What causes static electricity?
The surface layer of an electrically insulating material like plastic, paper or synthetic textile is usually not electrically charged. However,
the material can become electrically charged under the following circumstances:
Friction when the surface of a material is rubbed against a material of the same or different kind.
Pressure when the material is run through two rollers.
Separation unwrapping of plastic foil from a roll.
These processes are examples of handling that can result in an imbalance in the material’s electric charge. One surface becomes positively charged, the other one negatively. Because the material is electrically insulating, the charge cannot be conducted away through the material itself and the charge is now said to be static. The characteristics of electric charges to attract charges with opposite polarity or to repel those with identical polarity can cause immense problems during production.
In the same way, a surface of an electrically insulating material can become electrically charged if there are atoms or molecules that have gained or lost electrons.
The electrically charged surface of an insulating material can be neutralized with ionized air. Air-ions are attracted to charges with opposite charge on the surface of the material and attach themselves very close to those charges and thereby creating a net effect of zero charge on the material.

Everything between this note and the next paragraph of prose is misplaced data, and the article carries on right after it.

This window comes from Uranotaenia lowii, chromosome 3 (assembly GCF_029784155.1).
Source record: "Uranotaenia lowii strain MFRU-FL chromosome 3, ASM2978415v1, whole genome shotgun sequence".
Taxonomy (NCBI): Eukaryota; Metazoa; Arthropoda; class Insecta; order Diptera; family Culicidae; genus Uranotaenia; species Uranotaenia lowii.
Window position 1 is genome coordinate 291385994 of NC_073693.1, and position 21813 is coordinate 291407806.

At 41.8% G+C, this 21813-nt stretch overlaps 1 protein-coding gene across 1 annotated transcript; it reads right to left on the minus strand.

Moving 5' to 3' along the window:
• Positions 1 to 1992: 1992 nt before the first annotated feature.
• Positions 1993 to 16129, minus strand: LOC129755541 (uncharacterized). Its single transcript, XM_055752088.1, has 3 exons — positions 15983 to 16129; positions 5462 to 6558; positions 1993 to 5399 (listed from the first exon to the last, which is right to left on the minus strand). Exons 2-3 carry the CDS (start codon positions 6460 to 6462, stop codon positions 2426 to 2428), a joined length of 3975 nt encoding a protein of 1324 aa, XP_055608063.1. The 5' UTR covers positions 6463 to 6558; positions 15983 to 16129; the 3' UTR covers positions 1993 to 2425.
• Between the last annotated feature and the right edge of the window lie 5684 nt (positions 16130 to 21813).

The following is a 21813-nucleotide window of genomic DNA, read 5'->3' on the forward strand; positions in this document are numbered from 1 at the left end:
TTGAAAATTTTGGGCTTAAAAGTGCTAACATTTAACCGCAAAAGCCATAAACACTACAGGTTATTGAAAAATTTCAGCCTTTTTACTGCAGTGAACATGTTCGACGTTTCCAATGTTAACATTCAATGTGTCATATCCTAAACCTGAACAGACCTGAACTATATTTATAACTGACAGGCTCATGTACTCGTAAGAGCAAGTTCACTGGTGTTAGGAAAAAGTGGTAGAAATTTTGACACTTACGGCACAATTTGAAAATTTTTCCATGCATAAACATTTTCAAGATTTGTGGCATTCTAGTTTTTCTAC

- Production and Production Capacity
The presence of static electricity often causes interruption and malfunction during production. As a result machines cannot operate at their highest speed, resulting in lower production levels.
Electrostatic binding of dust and dirt is a major problem in quality sensitive industries, resulting in defective products and waste material.
- Personnel Safety
Employees can receive shocks during production. They are mostly harmless and unpleasant however these shocks might ultimately lead to accidents at work.
- Damage to Guidance Systems and Components
Static discharge causes damage to sensors, control scales, printers, metal detectors, and similar equipment which is positioned close to a statically charged material.